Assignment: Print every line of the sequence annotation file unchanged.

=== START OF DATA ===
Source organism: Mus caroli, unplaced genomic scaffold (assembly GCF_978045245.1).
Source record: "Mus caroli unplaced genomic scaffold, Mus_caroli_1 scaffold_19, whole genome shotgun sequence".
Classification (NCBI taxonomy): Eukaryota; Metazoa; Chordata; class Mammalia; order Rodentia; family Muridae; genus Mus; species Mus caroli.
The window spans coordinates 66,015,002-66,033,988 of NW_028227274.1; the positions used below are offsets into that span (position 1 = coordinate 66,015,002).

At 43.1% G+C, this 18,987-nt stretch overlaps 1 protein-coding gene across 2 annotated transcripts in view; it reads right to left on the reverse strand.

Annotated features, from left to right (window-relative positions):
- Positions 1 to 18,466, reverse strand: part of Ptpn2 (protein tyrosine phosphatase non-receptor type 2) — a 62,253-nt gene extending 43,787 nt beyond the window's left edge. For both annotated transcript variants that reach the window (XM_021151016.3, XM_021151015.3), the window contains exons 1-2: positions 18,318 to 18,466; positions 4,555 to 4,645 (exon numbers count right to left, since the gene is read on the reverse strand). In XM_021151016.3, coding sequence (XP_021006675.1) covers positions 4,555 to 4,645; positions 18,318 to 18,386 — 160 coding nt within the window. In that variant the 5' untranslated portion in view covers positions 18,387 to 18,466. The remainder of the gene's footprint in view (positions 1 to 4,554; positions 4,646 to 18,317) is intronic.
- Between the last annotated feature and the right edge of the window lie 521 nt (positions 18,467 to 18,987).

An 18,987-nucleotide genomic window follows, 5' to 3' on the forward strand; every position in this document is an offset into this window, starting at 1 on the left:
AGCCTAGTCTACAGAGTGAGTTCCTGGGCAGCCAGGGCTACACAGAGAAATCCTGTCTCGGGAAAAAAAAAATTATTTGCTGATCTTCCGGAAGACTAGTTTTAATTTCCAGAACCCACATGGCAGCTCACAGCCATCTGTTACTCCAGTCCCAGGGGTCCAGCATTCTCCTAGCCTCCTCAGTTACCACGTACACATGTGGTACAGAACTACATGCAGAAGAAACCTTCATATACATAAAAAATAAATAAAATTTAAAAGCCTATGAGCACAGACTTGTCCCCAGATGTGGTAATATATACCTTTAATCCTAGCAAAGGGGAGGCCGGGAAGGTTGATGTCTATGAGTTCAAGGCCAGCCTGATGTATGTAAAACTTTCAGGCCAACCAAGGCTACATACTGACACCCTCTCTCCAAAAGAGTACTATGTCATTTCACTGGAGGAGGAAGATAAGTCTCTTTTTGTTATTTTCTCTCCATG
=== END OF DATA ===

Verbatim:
Source organism: Mus caroli, unplaced genomic scaffold (assembly GCF_978045245.1).
Source record: "Mus caroli unplaced genomic scaffold, Mus_caroli_1 scaffold_19, whole genome shotgun sequence".
Classification (NCBI taxonomy): Eukaryota; Metazoa; Chordata; class Mammalia; order Rodentia; family Muridae; genus Mus; species Mus caroli.
The window spans coordinates 66,015,002-66,033,988 of NW_028227274.1; the positions used below are offsets into that span (position 1 = coordinate 66,015,002).

At 43.1% G+C, this 18,987-nt stretch overlaps 1 protein-coding gene across 2 annotated transcripts in view; it reads right to left on the reverse strand.

Annotated features, from left to right (window-relative positions):
- Positions 1 to 18,466, reverse strand: part of Ptpn2 (protein tyrosine phosphatase non-receptor type 2) — a 62,253-nt gene extending 43,787 nt beyond the window's left edge. For both annotated transcript variants that reach the window (XM_021151016.3, XM_021151015.3), the window contains exons 1-2: positions 18,318 to 18,466; positions 4,555 to 4,645 (exon numbers count right to left, since the gene is read on the reverse strand). In XM_021151016.3, coding sequence (XP_021006675.1) covers positions 4,555 to 4,645; positions 18,318 to 18,386 — 160 coding nt within the window. In that variant the 5' untranslated portion in view covers positions 18,387 to 18,466. The remainder of the gene's footprint in view (positions 1 to 4,554; positions 4,646 to 18,317) is intronic.
- Between the last annotated feature and the right edge of the window lie 521 nt (positions 18,467 to 18,987).

An 18,987-nucleotide genomic window follows, 5' to 3' on the forward strand; every position in this document is an offset into this window, starting at 1 on the left:
AGCCTAGTCTACAGAGTGAGTTCCTGGGCAGCCAGGGCTACACAGAGAAATCCTGTCTCGGGAAAAAAAAAATTATTTGCTGATCTTCCGGAAGACTAGTTTTAATTTCCAGAACCCACATGGCAGCTCACAGCCATCTGTTACTCCAGTCCCAGGGGTCCAGCATTCTCCTAGCCTCCTCAGTTACCACGTACACATGTGGTACAGAACTACATGCAGAAGAAACCTTCATATACATAAAAAATAAATAAAATTTAAAAGCCTATGAGCACAGACTTGTCCCCAGATGTGGTAATATATACCTTTAATCCTAGCAAAGGGGAGGCCGGGAAGGTTGATGTCTATGAGTTCAAGGCCAGCCTGATGTATGTAAAACTTTCAGGCCAACCAAGGCTACATACTGACACCCTCTCTCCAAAAGAGTACTATGTCATTTCACTGGAGGAGGAAGATAAGTCTCTTTTTGTTATTTTCTCTCCATG